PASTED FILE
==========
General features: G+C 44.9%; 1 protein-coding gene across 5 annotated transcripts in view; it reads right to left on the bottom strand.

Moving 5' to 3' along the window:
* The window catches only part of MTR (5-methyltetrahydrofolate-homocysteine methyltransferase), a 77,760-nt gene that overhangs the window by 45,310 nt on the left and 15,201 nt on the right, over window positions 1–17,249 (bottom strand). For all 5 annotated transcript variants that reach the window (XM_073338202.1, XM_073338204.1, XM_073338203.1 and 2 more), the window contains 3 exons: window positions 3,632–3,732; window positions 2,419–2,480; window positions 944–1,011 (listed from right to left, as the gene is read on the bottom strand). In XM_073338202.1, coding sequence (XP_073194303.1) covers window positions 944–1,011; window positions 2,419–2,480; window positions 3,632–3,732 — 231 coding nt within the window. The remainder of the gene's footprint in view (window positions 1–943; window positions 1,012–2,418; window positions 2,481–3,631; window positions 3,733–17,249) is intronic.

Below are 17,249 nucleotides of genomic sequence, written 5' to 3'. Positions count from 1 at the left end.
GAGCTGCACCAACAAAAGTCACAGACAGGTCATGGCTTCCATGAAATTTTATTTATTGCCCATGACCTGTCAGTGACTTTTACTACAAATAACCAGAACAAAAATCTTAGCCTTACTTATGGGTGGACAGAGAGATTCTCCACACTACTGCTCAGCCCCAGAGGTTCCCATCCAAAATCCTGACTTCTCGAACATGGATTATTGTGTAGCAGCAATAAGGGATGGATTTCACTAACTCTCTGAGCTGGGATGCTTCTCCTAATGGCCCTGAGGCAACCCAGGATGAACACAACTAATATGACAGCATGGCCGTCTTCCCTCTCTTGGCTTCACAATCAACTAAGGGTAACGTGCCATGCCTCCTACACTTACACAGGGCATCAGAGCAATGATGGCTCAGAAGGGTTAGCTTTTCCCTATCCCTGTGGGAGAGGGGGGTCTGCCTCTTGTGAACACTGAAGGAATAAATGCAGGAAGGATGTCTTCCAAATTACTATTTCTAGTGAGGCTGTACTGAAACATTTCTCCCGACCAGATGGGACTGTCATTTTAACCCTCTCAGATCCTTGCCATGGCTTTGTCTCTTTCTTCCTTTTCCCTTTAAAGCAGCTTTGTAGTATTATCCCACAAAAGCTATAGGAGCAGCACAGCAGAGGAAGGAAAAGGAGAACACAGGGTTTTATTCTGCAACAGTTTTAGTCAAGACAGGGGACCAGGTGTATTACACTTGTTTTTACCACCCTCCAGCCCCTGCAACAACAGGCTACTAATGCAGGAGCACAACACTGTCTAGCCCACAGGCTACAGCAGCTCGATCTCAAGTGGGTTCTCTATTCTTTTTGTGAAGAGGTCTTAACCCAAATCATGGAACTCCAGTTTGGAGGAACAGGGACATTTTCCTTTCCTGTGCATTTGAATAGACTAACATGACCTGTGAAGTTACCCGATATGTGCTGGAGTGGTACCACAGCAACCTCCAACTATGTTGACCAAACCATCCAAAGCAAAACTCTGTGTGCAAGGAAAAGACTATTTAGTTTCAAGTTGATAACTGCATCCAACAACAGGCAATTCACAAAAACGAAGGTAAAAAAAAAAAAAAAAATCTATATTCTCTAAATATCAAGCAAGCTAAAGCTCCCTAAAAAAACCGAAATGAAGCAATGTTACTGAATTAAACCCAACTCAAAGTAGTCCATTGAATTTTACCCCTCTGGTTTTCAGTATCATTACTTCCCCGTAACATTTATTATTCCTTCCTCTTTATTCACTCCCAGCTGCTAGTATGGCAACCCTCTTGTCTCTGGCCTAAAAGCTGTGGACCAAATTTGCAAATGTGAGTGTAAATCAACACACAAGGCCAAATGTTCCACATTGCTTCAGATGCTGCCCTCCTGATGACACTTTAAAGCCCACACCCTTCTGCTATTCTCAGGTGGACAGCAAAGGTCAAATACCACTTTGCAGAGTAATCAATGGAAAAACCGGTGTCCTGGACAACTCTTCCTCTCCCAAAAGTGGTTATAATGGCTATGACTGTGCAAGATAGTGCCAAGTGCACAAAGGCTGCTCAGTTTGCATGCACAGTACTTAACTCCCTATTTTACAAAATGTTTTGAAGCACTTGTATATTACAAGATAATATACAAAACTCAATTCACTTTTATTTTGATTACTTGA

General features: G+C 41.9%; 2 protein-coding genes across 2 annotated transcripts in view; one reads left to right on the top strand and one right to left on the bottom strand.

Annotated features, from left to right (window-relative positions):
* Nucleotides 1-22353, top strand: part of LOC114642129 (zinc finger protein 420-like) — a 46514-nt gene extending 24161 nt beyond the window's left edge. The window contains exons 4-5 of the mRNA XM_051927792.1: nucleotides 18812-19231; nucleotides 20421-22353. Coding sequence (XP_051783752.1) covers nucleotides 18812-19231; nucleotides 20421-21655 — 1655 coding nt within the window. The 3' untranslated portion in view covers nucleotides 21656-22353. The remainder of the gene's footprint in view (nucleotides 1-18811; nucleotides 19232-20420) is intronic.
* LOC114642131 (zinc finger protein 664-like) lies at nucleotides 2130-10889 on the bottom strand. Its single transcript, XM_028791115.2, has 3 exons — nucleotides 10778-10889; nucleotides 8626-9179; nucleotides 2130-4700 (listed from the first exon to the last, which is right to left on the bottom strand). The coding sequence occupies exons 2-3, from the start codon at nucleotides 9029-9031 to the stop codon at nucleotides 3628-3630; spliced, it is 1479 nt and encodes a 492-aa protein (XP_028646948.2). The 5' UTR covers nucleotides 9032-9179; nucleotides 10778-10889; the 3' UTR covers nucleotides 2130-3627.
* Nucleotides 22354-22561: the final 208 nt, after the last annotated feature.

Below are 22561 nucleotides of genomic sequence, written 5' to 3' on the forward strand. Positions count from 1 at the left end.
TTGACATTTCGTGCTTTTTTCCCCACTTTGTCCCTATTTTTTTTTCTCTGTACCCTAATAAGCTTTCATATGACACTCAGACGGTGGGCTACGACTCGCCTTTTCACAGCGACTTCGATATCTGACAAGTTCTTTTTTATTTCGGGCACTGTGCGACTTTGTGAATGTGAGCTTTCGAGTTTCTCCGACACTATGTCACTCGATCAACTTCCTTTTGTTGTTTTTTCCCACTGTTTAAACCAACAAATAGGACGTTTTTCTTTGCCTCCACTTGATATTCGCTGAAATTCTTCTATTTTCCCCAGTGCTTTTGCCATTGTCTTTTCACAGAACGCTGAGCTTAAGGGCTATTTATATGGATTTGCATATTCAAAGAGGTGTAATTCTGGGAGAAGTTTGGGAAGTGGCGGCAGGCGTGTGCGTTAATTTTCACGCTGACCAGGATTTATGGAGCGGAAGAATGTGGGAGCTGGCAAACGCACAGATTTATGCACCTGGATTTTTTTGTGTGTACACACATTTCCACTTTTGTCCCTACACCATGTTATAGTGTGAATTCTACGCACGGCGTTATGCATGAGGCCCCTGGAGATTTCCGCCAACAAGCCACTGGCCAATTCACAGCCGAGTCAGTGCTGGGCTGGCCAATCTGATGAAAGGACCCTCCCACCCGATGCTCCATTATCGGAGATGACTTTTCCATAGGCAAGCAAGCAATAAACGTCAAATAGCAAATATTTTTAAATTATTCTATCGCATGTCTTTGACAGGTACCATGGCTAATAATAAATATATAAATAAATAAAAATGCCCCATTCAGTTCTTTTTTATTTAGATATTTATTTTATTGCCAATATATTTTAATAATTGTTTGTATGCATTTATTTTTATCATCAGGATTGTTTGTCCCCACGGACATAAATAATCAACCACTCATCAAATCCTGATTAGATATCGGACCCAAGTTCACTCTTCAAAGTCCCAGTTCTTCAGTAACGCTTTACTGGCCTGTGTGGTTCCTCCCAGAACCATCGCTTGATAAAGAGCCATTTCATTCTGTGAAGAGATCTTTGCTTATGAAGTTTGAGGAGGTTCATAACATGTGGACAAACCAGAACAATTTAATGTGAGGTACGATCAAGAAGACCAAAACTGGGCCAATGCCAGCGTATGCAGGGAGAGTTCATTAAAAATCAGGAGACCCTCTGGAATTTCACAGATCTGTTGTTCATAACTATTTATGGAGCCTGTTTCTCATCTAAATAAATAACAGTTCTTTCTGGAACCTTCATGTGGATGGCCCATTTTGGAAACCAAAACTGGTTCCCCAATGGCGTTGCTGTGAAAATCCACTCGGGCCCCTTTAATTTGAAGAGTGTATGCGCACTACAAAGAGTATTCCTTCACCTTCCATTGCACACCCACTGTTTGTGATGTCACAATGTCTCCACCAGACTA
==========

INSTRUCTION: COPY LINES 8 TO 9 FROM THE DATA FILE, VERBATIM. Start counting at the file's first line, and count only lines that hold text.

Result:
* Nucleotides 1-22353, top strand: part of LOC114642129 (zinc finger protein 420-like) — a 46514-nt gene extending 24161 nt beyond the window's left edge. The window contains exons 4-5 of the mRNA XM_051927792.1: nucleotides 18812-19231; nucleotides 20421-22353. Coding sequence (XP_051783752.1) covers nucleotides 18812-19231; nucleotides 20421-21655 — 1655 coding nt within the window. The 3' untranslated portion in view covers nucleotides 21656-22353. The remainder of the gene's footprint in view (nucleotides 1-18811; nucleotides 19232-20420) is intronic.
* LOC114642131 (zinc finger protein 664-like) lies at nucleotides 2130-10889 on the bottom strand. Its single transcript, XM_028791115.2, has 3 exons — nucleotides 10778-10889; nucleotides 8626-9179; nucleotides 2130-4700 (listed from the first exon to the last, which is right to left on the bottom strand). The coding sequence occupies exons 2-3, from the start codon at nucleotides 9029-9031 to the stop codon at nucleotides 3628-3630; spliced, it is 1479 nt and encodes a 492-aa protein (XP_028646948.2). The 5' UTR covers nucleotides 9032-9179; nucleotides 10778-10889; the 3' UTR covers nucleotides 2130-3627.